Newly diagnosed

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This topic contains 3 replies, has 4 voices, and was last updated by  Anne 8 months, 1 week ago.

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  • #105120

    Walkerl
    Participant

    Hi all,
    So i was recently diagnosed at 25. I was started on concerta 18mg and was feeling great!
    Then i had an emotionally triggering event ( failed my final unit at uni due to shingles and being undiagnosed) its been over a month now and ive upped ir to 36mg. But im not having the same amount of energy or focus, i think due to that event! Just super depressed. Which before i was able to deal with off the meds. Anyone else felt that, im dealing, but its probably the most ive ever struggled. Thoughts? Suggestions? Ive got appointments with both my team soon. But anyone else experienced an emotional event make your meds not work? Ta

  • #105142

    garvinjen
    Participant

    Why not ask for genetic testing for adhd drug efficacy? Some people have enzymes/genetic markers that show how that individual responds to adhd, antidepressant and pain medication to name a few. For example I was on concerta but needed an ever increasing dose to be helpful and come to find out that I have some genetic factor that makes me respond better to the adderal family. So switched to Adderall 30 XR and it works so much better! I also had to switch antidepressants for the same reason. it was night and day!

  • #105189

    Penny Williams
    Keymaster

    Stimulants can increase anxiety and stress, and your focus on them. You may need more support to work past this event and get back on track (therapy or counseling).

    I know it feels really life-altering now, but it is absolutely something you can recover from (failing at uni). There are many, many successful people who stumbled at one point. And those with ADHD are often “late bloomers.”

    “From Screw-Up to Awesome in Nine Steps ”

    I’m wondering, too, if you can get some sort of medical waiver or leave to lessen the impact, since you were very sick.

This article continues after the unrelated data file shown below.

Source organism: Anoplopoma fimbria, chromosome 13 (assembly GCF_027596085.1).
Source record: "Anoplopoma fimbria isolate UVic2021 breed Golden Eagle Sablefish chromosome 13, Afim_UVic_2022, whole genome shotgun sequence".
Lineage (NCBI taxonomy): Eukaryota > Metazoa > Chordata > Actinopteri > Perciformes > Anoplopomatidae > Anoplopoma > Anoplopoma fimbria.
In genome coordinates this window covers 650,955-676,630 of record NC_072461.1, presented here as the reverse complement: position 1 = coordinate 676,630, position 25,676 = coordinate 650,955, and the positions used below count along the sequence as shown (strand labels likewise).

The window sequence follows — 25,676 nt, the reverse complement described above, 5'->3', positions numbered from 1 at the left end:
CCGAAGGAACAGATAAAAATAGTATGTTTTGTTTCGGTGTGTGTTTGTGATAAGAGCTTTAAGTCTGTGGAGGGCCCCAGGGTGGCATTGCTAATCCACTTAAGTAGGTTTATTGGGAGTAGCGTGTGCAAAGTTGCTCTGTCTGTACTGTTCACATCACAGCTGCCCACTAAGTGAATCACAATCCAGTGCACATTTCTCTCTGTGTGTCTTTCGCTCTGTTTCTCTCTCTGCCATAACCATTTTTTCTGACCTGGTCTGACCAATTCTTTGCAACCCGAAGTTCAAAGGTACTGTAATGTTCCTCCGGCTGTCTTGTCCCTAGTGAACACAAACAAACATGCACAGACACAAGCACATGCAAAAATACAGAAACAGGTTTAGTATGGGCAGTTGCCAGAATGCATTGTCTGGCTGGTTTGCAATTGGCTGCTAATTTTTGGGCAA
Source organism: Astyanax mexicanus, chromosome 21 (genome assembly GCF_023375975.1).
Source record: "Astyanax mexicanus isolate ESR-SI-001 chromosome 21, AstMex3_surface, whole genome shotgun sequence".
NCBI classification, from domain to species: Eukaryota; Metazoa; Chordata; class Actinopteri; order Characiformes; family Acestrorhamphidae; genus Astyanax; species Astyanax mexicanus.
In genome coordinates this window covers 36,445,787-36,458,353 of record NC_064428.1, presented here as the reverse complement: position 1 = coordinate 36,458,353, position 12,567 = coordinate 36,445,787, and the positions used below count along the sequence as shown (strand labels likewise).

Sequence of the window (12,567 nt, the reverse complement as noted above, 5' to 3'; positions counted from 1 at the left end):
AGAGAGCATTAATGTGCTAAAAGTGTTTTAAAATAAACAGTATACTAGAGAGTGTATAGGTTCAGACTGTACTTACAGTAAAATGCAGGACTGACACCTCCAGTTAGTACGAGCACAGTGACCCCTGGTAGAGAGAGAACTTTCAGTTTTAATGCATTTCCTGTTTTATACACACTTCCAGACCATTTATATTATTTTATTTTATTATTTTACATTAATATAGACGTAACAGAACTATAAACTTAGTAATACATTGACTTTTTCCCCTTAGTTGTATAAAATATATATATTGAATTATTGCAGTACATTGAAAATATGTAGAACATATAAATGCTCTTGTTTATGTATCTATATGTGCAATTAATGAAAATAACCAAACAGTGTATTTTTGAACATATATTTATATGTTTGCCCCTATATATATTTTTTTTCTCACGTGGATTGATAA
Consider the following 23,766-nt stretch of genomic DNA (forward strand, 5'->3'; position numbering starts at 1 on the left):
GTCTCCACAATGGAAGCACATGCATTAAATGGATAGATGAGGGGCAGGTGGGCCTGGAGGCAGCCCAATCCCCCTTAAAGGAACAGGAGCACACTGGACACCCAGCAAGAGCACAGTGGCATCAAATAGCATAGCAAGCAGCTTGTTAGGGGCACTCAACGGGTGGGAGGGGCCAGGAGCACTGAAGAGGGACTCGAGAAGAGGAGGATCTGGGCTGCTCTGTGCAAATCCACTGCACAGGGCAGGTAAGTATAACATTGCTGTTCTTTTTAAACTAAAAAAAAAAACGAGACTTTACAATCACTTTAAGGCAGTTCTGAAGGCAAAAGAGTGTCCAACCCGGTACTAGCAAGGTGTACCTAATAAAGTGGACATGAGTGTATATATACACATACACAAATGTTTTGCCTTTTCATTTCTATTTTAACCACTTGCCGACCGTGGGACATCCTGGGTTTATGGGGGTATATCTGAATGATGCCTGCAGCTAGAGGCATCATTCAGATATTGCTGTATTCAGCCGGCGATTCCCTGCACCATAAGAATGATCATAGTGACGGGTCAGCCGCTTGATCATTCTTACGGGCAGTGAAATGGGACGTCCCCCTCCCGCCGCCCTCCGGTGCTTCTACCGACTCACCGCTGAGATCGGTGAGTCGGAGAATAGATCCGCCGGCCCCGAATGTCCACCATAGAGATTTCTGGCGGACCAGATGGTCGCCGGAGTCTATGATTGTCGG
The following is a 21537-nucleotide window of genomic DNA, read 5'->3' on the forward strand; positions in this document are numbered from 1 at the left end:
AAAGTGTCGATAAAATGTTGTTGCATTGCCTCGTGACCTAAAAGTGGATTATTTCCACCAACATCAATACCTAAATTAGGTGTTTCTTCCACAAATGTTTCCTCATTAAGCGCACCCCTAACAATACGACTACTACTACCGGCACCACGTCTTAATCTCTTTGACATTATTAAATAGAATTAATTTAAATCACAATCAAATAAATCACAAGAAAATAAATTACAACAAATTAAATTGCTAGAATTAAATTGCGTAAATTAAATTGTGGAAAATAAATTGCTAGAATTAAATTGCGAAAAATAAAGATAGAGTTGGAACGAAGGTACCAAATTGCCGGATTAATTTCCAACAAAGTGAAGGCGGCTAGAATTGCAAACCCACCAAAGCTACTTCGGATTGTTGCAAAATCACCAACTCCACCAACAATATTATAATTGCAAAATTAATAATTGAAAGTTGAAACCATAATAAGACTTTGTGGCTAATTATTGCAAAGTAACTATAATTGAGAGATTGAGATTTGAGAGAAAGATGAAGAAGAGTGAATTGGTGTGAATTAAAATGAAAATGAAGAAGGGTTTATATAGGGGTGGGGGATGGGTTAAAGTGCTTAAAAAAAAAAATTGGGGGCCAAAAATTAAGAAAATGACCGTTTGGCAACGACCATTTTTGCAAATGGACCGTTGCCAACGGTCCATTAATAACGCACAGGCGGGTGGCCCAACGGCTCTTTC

Penny
    ADDitude Community Moderator, Parenting ADHD Trainer & Author, Mom to teen w/ ADHD, LDs, and autism

  • #105448

    Anne
    Participant

    Failing Uni classes is very disappointing. I was diagnosed with ADHD as an when I was in my late 20’s after failing my Master’s classes. I knew something was off but was assured by my instructors that it was due to the increased academic demand (it wasn’t). I knew by the way I felt that something was off. I had always been an A and B student. also, I had a lot of anxiety and consequent depression due to many factors, including my academics. I was living on the other side of the country and there was a lot going on. After I dropped the classes and when home, I was assessed and diagnosed. I also started taking a low dose antidepressant for depression and anxiety. I’d always had a small degree of anxiety. I found out that ADHD and anxiety or depression often can come together. Both medications have helped.

    Some medications may not be a good fit for your chemical makeup.
    When I dropped my courses, I had to write a letter to the dean, explaining why I was dropping, what I was doing to do to address my problem (AHDA) over the following year, and ask that my grades not be recorded or for a late withdraw, and request being allowed to return the following year. This is how the do it in the US. I don’t know how they do it in the UK. Perhaps you can make a similar request, with paperwork showing extenuating circumstances. When I was assessed, I was given accommodations for extra time for assignments. The next time I attended a master program (same subject, different school by choice), I allowed myself to be talked out of using my accommodations by the chair of my department. DO NOT LET SOMEONE TALK YOU OUT OF YOUR ACCOMMODATIONS. It was one of my biggest mistakes. I also had instructors who did not understand my methods for working around my disabilities and told me that they were just “bandaids” and didn’t address the problem. I all these things, I didn’t stick up for myself. That was another mistake. You know yourself better than other people. I knew myself.

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